Sunday Times

Forget Leon, SA must fight Israeli apartheid

- By ROSHAN DADOO ✼ Dadoo is convenor of the BDS SA coalition committee

There is much to legitimate­ly criticise about SA’s foreign policy and our judiciary. Tony Leon’s op-ed (March 28, 2021), however, is a criticism of neither, but simply an attempt to defend Israel and its supporters in SA. In doing so, he uses the well-worn pro-Israeli tactic of “whataboute­ry”, deflecting attention from Israel’s egregious human rights violations and apartheid.

According to professor Salim Vally, “in attempting to isolate the erstwhile South African apartheid regime we were confronted with responses by apartheid apologists that often ended with the diversiona­ry, ‘What about Pol Pot?’ or ‘What about Idi Amin?’ Once again supporters of Israel, and unfortunat­ely even well-meaning liberals, voice similar evasive sentiments, including the indignant cousin of ‘whataboute­ry’, the complaint ‘Why single out Israel?’”

Over the years the countries and groups referred to by the “whatabout” brigade included Sudan, Iran, Syria, Boko Haram and now Islamic State. Sudan was bombed and stiff sanctions implemente­d, Iran has been under sanctions since 1979, Syria since 2003; atavistic groups such as Boko Haram and Islamic State are actively hunted by the US and other Western powers.

Ilan Pappé, the Israeli historian, put it succinctly: “There are horrific cases where dehumanisa­tion has reaped unimaginab­le horrors. But there is a crucial difference between these cases and Israel’s brutality: the former are condemned as barbarous and inhuman worldwide, while those committed by Israel are still publicly licensed and approved by Western government­s.”

Leon can present no cogent argument for why chief justice Mogoeng Mogoeng should not have been censured for interferen­ce in the domain of the executive or why SA should not take a principled position on the occupation of Palestinia­n territory.

Justice Phineas Mojapelo of the Judicial Conduct Committee (JCC) agreed with us — Boycott, Divestment, Sanctions (BDS) SA — that the chief justice knowingly criticised the government position on Palestine. Comments concerning the diplomatic relationsh­ip between SA and Israel, which was “clearly political territory”, breached the requiremen­t in the Judicial Service Commission Act that judges should not get “involved in any political controvers­y or activity”.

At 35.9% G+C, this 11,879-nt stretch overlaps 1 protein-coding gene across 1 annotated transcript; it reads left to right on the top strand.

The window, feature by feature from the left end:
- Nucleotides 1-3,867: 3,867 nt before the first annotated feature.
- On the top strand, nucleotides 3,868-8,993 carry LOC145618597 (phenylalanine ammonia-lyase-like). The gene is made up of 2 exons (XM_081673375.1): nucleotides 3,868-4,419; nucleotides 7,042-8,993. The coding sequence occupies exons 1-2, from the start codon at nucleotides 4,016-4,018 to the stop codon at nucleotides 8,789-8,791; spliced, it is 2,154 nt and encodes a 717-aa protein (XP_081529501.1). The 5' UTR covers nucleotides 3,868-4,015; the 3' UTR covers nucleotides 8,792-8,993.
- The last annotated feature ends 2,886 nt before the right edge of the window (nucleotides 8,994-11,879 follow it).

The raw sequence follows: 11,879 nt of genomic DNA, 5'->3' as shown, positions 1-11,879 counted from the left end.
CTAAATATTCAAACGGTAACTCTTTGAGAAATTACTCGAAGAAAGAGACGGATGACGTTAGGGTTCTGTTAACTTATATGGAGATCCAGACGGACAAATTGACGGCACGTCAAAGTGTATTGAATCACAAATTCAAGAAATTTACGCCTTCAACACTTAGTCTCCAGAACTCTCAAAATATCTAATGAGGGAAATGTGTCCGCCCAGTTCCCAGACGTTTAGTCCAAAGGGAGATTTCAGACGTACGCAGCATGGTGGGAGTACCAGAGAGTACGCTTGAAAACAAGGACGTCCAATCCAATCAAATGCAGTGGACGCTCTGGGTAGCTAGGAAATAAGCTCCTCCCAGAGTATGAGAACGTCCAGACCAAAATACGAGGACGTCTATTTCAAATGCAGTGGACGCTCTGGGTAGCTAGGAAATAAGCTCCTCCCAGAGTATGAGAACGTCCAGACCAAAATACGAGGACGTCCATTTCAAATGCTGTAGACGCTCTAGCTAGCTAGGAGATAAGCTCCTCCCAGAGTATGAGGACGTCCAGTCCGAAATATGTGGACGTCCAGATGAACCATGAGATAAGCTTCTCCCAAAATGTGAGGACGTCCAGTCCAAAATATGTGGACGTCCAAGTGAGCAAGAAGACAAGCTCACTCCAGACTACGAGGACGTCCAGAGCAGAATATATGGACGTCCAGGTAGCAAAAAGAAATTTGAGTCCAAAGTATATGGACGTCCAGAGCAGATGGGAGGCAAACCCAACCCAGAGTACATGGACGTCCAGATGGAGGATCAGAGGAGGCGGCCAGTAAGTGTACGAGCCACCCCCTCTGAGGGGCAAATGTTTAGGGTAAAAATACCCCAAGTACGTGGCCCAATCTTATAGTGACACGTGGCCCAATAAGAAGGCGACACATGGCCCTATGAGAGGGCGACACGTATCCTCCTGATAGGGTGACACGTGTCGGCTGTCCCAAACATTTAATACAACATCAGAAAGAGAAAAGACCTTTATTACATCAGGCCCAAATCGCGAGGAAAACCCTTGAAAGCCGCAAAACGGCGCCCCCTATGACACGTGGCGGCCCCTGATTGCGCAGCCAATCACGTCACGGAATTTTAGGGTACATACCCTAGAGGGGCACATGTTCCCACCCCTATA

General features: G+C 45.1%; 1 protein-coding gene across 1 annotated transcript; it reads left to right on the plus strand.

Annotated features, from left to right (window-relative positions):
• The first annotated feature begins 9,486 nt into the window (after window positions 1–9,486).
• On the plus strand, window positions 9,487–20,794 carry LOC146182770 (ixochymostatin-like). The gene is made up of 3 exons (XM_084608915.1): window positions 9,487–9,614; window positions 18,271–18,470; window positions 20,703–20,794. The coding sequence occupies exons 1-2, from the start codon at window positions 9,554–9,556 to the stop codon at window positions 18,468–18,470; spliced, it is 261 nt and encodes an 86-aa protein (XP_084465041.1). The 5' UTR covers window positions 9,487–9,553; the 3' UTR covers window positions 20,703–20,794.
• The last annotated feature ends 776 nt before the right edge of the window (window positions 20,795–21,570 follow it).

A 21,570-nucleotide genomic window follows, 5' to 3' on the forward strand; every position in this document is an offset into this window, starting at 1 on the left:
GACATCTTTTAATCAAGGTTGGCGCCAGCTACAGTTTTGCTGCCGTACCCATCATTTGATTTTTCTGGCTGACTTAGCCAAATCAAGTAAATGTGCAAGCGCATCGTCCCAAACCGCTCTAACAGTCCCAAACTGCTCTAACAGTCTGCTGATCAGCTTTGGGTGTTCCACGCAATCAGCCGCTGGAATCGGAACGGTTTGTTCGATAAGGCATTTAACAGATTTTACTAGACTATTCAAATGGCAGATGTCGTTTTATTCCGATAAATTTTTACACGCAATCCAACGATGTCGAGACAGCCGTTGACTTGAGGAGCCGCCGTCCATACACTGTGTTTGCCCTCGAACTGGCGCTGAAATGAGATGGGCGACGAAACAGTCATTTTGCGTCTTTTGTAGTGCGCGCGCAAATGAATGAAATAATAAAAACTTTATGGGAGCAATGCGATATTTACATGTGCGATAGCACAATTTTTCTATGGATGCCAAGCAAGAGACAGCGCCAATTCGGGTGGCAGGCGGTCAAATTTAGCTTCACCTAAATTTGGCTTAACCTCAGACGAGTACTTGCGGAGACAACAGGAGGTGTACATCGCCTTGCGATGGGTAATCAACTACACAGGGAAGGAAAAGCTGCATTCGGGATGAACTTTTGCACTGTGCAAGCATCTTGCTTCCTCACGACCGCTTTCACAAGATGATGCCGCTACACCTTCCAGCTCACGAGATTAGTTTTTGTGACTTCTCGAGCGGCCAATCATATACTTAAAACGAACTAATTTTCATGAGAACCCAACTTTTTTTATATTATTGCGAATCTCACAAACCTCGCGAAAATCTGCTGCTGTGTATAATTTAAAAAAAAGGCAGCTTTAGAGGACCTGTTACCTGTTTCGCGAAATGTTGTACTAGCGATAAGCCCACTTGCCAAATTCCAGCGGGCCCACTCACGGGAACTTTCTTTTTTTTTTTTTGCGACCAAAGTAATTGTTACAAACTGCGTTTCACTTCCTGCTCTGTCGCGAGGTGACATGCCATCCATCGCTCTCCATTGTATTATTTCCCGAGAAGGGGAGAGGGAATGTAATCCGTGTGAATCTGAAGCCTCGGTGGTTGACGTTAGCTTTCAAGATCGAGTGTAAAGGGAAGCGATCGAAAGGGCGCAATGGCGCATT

The JCC gave the chief justice 10 days to apologise for his pro-Israel comments. It subsequent­ly issued a statement indicating that Mogoeng “has signified his intention to appeal the decision”. This disregard for

Mojapelo’s ruling demonstrat­es he is not interested in upholding the constituti­onality of his office by respecting the decision of his peers.

Leon disingenuo­usly deploys Archbishop Desmond Tutu’s completely unrelated quote. Tutu is well known for his condemnati­on of Israeli apartheid, and his statement that the situation for Palestinia­ns is worse than South African apartheid.

Leon then attempts to use Nelson Mandela too, but Mandela’s comment that “human rights will be the light that guides our foreign affairs” is precisely what Leon does not want to see. He does not want the South African government to criticise Israel’s human rights abuses; he does not want a judge who is an apologist for Israel’s crimes against humanity to be censured.

His lauding of Israel’s racist prime minister, Benjamin Netanyahu, for having vaccinated “over 70% of his population”, is a deliberate lie. Israel exercises full control over the lives of Palestinia­ns in the occupied territorie­s. Under internatio­nal law, Israel is responsibl­e for the provision of health services to that population too.

Instead, Israel uses its vaccine supply to buy political support from poorer countries, leaving Palestinia­ns to the mercy of Covid-19. The term “vaccine apartheid” applies to Israel more than to any other country.

Leon asserts, astounding­ly, that the fact that the Israeli prime minister might be convicted of corruption at some point is a good example for

SA. A prime minister who has manipulate­d the political system and launched wars to keep himself and his wife out of prison is hardly best practice!

An indication of Netanyahu’s politics is his political partners. The leader of one of these, Itamar Ben-Gvir of Otzma Yehudit, openly admires the extremist Meir Kahane, whose Kach party was barred from running in the 1988 Israeli elections for inciting violence; he was too racist even for the racist Israeli system. The movement was later banned in Israel under anti-terrorism laws.

Finally, we wonder how Leon represente­d SA as an ambassador if he believes that SA has no foreign policy “beyond a series of outdated impulses and struggle-retro gestures”. Hypocrisy certainly becomes the former leader of the opposition known for his famous “fight back” election slogan, which black people interprete­d as “fight black”.

The only example Israel presents us with is that of an apartheid state. SA is morally and politicall­y bound to decisively support the call for the re-establishm­ent of the UN Special

Committee on Apartheid and to champion the call for full economic and military sanctions to be imposed against Israel.

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